Co-op is where the game really shines though, especially if you’re someone more experienced playing with young children or infrequent gamers. Rather than just let players bounce around the world in unison and call it a day, Dlala has implemented a number of added features that make co-op play for up to four players on a single screen feel more constructive and collaborative. New abilities are opened up when more players join in, like being able to hug another player for a health boost or drop a rope from any platform to give them a leg up, which instantly makes for a great way to help younger kids play through the game or introduce less seasoned gamers to the genre.
Although the game can be knocked over in just shy of half a dozen hours, there’s enough reason to stick around and explore more of the secrets the sizeable map has to offer thanks to a bunch of different collectibles and “Accomplishments” to unlock, many of which dive into Mickey and Friends history to give players a veritable museum of neat throwbacks and curios to pore over.
Something that Disney Illusion Island has in spades is style, perfectly capturing the essence of Mickey and Friends history while also giving Dlala the chance to put their own stamp on things. Character designs are very reminiscent of the modern Mickey shorts, with exaggerated lines and simple colours given life through incredibly energetic animation. I adore the way that each character gets their own bespoke ability designs and animations to make them look unique from each other even if they’re mechanically identical. It also makes for some amusing story moments when Donald typically gets the worst-looking equipment among the crew.
My only gripe, which is really only because of how otherwise superb the game’s animation work is, is that player characters often look quite tiny on screen. It’s likely a necessary evil when it comes to accommodating four players across every area but it makes it harder to appreciate how fantastic a job the studio has done. I hadn’t realised before doing some quick Googling about Dlala that they were behind the recent Battletoads reboot but it makes perfect sense – they’ve clearly mastered the art of translating the quintessential Saturday morning cartoon animation into a playable format.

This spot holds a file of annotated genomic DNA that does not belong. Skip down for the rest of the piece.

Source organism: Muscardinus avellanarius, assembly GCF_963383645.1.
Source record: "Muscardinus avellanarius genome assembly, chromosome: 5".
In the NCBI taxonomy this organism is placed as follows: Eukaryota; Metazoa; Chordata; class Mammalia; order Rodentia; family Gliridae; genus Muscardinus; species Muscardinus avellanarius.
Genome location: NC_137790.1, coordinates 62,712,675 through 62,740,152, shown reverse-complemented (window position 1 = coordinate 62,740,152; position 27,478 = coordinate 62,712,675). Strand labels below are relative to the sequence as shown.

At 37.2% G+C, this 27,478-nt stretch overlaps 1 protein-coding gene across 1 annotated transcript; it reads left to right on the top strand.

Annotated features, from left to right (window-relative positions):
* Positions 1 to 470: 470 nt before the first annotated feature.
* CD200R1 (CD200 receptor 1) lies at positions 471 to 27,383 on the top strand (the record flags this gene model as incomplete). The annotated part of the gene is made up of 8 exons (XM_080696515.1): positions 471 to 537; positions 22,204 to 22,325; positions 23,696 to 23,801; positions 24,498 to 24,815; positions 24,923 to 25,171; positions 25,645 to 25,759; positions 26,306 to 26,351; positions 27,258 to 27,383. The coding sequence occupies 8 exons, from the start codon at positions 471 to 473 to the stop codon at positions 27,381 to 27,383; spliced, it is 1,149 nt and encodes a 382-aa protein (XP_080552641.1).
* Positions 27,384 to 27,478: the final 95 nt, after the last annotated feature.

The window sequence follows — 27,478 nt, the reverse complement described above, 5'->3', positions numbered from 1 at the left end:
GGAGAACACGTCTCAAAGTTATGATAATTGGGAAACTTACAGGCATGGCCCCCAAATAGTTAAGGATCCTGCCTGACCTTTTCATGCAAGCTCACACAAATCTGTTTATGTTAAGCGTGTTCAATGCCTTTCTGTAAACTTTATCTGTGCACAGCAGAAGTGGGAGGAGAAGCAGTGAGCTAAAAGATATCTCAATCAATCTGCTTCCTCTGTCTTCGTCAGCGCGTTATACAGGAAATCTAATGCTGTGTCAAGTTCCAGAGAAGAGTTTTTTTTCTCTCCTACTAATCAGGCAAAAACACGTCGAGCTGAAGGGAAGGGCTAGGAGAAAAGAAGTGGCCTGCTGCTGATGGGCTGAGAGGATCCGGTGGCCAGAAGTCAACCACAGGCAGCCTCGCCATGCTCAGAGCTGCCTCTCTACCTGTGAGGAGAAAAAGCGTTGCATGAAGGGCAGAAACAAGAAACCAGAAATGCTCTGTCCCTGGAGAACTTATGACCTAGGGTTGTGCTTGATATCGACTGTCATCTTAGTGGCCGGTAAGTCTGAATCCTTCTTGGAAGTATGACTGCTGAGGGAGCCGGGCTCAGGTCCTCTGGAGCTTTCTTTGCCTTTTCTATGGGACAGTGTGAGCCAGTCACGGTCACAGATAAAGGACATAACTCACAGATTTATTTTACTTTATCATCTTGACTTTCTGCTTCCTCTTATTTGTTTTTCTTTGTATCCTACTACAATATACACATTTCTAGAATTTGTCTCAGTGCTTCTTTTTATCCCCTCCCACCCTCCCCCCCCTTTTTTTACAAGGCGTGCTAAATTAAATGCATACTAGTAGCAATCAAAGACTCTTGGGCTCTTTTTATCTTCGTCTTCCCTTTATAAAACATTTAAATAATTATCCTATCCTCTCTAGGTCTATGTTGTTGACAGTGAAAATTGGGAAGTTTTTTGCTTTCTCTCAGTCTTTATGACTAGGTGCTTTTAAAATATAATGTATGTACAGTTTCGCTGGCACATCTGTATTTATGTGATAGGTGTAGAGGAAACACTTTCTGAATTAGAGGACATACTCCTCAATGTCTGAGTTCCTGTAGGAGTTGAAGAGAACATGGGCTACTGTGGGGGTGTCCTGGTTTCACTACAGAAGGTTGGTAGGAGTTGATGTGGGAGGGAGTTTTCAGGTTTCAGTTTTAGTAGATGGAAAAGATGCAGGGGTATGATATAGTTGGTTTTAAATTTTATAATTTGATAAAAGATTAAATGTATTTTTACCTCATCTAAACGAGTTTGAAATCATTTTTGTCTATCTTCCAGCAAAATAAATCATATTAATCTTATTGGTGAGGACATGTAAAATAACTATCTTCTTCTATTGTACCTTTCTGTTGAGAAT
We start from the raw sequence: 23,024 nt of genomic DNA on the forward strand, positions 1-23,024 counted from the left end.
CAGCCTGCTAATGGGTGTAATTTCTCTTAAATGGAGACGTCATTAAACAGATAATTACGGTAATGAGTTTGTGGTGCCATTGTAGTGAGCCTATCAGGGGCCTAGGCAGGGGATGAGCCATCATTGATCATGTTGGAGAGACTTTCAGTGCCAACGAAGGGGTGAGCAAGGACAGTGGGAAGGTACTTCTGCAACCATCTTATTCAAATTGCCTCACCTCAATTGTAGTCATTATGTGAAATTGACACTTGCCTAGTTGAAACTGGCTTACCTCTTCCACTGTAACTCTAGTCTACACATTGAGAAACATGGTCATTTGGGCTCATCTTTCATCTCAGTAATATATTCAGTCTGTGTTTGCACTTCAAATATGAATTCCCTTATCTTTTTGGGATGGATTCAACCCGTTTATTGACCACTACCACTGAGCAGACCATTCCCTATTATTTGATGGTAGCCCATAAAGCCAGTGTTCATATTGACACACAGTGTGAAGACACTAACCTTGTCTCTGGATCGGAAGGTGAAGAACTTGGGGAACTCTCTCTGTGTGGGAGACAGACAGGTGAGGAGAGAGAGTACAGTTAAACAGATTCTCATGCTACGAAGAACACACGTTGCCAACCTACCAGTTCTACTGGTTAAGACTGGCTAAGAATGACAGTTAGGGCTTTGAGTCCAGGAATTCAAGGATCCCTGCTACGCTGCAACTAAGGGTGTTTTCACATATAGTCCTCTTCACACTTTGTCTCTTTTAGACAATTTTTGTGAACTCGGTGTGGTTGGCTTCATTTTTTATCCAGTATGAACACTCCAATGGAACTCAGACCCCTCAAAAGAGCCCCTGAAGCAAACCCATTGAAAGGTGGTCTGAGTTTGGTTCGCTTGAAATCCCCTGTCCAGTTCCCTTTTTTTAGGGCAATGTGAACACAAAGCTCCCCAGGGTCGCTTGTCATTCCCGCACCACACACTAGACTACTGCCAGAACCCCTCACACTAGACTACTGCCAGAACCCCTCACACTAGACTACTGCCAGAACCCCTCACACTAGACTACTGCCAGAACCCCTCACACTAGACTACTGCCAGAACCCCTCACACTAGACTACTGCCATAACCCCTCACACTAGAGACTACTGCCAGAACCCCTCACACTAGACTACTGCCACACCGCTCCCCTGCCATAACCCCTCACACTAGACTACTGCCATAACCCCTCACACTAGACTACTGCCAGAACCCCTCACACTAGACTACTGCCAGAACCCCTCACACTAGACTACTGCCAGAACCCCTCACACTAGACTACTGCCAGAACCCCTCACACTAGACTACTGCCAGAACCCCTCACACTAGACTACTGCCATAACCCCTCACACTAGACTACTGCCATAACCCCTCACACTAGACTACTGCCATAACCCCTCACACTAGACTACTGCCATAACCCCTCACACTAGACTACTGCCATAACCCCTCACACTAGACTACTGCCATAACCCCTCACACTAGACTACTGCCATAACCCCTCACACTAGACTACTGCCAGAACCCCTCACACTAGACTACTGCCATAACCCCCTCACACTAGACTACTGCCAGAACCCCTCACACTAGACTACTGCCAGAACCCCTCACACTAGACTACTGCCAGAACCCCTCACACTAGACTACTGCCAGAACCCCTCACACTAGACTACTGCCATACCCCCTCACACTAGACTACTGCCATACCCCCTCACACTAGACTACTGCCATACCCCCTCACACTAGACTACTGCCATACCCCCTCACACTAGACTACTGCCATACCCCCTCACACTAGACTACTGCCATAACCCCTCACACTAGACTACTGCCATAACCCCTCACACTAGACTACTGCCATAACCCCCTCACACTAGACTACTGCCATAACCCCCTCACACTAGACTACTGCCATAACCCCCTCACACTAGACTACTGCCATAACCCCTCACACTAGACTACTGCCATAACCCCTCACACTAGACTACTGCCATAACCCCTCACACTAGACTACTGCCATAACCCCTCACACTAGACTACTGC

The game’s various biomes echo that idea with a noticeably flat and bold look to platforming elements against understated but rich backgrounds. Each major section of the map is distinct and abstract in a way that makes them enjoyable to look at and has each stand out nicely with its own palette and motifs.
The animated cutscenes sprinkled throughout the adventure are a definite highlight as well, and shockingly they’ve been crafted by the studio itself in-house – I’d absolutely watch a Dlala-led Mickey series if it existed. The proper voice cast is along for the ride too, which is great, although it’s a touch disappointing they’re not utilised outside of cutscenes. Instead we get regular ol’ text boxes peppered by the occasional cry or quip.
Disney Illusion Island is a competent and approachable metroidvania-style platformer that does a great job at accommodating players of all skill levels and offers up a great take on Mickey and Friends, but a relatively short runtime combined with overly simple mechanics and some disappointing presentational choices means that it falls just short of true magic.
Great character and environment designs
Entertaining and well-produced cutscenes
Good support for multiple players of varying skill
Late-game platforming feels fun and challenging
At less than six hours it's over just as it's getting good